Complaint, which was filed well after the allowed ninety-day period. Additionally, GSSNA
argues any claims against it are time-barred because it was first added as a defendant in
Plaintiff’s Amended Complaint.
It is unknown when Plaintiff received her Notice of Right to Sue. The letter, attached to
Plaintiff’s Amended Complaint, states it was mailed on October 24, 2014. The presumed date of
Plaintiff’s receipt of the notice is three days after its mailing. Rich v. Bob Downes Chrysler
Plymouth, Inc., 831 F.Supp. 733, 735 (E.D. Mo. 1993) (citing Ballwin Cty. Welcome Ctr. V.
Brown, 466 U.S. 147, 148 n.1 (1984)). Ninety days from the presumed date of receipt, October
27, 2014, is January 25, 2015. This was a Sunday; thus, Plaintiff’s suit must have been filed by
January 26, 2015. See Fed. R. Civ. Pro. 6(a)(1)(c). Plaintiff’s first petition, in state court, was
filed on January 26, 2015. This petition only asserted claims pursuant to the MHRA and did not
assert any Title VII claims. Because Plaintiff’s claims in her Amended Complaint are pursuant
to Title VII and not the MHRA, the issue is what claims, if any, asserted in Plaintiff’s Amended
Complaint relate back to Plaintiff’s state court petition as to be considered timely filed.
An amendment to a pleading relates back to the date of the original pleading when the
amendment “asserts a claim or defense that arose out of the conduct, transaction, or occurrence
set out – or attempted to be set out – in the original pleading.” Fed. R. Civ. Pro. 15(c)(1)(B).7
Relation back of amendments “relaxes, but does not obliterate, the statute of limitations.” Mayle
v. Felix, 545 U.S. 644, 659 (2005). A “common core of operative facts” between the original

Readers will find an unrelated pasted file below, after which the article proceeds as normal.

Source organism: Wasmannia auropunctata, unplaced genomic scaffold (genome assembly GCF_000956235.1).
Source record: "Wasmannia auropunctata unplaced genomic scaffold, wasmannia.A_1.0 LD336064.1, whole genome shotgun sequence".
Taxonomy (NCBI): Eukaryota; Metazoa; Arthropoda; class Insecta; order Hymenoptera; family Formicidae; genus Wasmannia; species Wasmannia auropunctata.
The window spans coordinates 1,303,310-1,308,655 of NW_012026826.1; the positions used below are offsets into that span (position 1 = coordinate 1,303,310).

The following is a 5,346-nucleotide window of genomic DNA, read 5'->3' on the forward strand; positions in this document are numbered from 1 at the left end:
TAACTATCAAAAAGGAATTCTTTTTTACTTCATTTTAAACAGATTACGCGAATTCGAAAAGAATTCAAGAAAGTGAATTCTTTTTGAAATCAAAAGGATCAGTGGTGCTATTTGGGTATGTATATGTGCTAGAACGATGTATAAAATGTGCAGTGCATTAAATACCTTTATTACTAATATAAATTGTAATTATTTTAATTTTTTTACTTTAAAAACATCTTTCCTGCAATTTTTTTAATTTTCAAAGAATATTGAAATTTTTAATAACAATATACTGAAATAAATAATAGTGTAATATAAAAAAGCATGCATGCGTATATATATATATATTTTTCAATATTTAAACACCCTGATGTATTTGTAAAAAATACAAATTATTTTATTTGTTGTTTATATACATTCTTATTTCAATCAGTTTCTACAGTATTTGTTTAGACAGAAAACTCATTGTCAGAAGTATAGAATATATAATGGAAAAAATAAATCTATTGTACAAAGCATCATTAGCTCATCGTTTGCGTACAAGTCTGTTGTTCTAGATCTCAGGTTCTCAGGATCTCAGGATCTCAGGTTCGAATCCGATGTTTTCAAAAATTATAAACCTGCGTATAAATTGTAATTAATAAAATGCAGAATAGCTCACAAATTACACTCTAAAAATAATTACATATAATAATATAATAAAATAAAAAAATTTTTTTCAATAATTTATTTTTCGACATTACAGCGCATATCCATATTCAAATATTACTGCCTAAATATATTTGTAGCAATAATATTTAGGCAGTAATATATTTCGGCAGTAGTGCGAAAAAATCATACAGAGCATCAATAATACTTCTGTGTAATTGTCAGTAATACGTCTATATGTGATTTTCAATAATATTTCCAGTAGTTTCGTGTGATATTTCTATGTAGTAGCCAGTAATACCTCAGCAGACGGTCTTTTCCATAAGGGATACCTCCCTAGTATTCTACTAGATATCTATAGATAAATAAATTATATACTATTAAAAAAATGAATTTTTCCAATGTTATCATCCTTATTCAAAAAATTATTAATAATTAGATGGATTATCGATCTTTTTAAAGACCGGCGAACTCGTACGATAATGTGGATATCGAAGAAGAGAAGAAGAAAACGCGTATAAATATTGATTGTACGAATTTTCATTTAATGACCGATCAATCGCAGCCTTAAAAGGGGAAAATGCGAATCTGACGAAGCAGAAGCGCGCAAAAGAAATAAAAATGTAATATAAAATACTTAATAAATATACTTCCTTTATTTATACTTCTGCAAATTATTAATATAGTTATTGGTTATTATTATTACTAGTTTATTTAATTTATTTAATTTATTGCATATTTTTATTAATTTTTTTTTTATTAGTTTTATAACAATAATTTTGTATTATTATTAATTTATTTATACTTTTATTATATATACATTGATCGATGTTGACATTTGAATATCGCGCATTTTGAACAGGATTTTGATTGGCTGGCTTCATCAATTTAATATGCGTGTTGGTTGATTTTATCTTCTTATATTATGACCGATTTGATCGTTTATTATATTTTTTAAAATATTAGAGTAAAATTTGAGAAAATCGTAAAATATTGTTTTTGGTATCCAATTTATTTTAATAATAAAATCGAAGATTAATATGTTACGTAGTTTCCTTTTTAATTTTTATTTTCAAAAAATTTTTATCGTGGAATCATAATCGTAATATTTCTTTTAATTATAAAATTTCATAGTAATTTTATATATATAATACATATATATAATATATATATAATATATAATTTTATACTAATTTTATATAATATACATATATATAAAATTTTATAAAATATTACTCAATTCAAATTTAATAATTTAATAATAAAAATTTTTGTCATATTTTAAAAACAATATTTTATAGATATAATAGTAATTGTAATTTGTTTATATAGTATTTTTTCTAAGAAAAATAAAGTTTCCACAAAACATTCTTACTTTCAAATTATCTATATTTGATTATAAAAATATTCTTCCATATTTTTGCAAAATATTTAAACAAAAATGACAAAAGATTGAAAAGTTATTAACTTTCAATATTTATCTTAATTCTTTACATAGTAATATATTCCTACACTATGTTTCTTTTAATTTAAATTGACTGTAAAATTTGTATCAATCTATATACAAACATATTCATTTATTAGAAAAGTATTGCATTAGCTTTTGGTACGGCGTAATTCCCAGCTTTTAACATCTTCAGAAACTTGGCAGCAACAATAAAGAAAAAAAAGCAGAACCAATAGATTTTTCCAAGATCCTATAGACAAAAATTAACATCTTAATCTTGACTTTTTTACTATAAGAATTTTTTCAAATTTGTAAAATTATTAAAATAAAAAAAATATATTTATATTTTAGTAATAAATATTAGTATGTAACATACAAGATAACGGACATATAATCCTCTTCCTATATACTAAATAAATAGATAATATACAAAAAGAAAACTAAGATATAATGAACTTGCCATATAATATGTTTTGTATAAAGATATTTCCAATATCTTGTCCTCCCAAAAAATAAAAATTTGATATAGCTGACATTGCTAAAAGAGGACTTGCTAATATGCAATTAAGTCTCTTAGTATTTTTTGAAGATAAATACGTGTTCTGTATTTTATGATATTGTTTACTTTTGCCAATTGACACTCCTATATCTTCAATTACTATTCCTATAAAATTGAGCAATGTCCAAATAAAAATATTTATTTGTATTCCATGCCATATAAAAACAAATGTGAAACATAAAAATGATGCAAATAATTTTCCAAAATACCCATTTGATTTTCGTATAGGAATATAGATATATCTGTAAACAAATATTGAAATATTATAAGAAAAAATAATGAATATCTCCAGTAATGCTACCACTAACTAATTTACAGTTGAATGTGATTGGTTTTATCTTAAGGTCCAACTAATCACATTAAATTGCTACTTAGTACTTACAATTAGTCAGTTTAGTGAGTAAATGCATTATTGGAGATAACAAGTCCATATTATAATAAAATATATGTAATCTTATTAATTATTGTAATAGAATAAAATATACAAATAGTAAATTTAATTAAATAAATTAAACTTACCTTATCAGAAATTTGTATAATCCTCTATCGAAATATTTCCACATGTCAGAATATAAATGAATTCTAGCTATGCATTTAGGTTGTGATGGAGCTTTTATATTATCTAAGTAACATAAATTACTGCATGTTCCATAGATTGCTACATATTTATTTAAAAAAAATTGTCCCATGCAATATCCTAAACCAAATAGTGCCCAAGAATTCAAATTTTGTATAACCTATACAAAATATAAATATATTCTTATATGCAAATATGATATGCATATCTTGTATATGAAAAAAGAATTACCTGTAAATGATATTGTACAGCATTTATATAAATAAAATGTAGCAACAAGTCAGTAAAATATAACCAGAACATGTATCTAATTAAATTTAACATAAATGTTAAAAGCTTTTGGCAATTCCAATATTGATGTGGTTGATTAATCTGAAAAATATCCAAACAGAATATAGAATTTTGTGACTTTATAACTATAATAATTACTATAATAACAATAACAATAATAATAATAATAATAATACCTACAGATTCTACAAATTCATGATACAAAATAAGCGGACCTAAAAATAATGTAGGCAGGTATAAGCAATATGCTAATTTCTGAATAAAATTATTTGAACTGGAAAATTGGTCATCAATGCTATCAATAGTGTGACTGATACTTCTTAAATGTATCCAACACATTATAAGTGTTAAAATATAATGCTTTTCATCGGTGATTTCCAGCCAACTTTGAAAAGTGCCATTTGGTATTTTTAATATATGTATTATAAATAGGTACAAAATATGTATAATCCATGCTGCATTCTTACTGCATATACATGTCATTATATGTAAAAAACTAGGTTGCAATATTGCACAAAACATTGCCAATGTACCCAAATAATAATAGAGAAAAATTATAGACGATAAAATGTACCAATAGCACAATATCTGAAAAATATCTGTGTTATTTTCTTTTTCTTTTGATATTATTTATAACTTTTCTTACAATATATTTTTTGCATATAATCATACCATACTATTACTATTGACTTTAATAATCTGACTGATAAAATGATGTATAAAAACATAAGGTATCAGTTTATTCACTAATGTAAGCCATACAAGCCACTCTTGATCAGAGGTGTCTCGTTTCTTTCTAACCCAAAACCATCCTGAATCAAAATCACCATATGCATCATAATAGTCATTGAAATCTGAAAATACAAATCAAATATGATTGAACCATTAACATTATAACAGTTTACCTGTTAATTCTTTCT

and new claims must exist. Id.
In Mayle v. Felix, the Supreme Court, in determining the scope of Rule 15, analyzed
several cases from various circuits that had appropriately applied Rule 15. Id. at 657-58. In
cases where the legal theory changed, but the incident or occurrence which was the basis of the
FRCP 81 provides, in actions removed to federal court, the FRCP apply after removal. The Court will apply the
federal rules of relation back because it concerns the Amended Federal Complaint.
lawsuit did not, relation back was allowed. Id. The well-pleaded facts, not the legal theories or
legal conclusions, are what determine if Rule 15 is satisfied. Maegdlin v. Int’l Ass’n of
Machinists & Aerospace Workers, Dist. 949, 309 F.3d 1051, 1053 (8th Cir. 2002). Relation back
will be allowed where the defendant is given fair notice of the general fact situation a plaintiff is
pursuing. Glover v. Fed. Deposit Ins. Corp., 698 F.3d 139, 146 (3d Cir. 2012). “[A]mendments
that significantly alter the nature of a proceeding by injecting new and unanticipated claims are
treated far more cautiously.” Id.
For the purposes of relation back, it does not matter that Plaintiff pled her claims pursuant
to the MHRA in her first petition and has pled her claims pursuant to Title VII in her Amended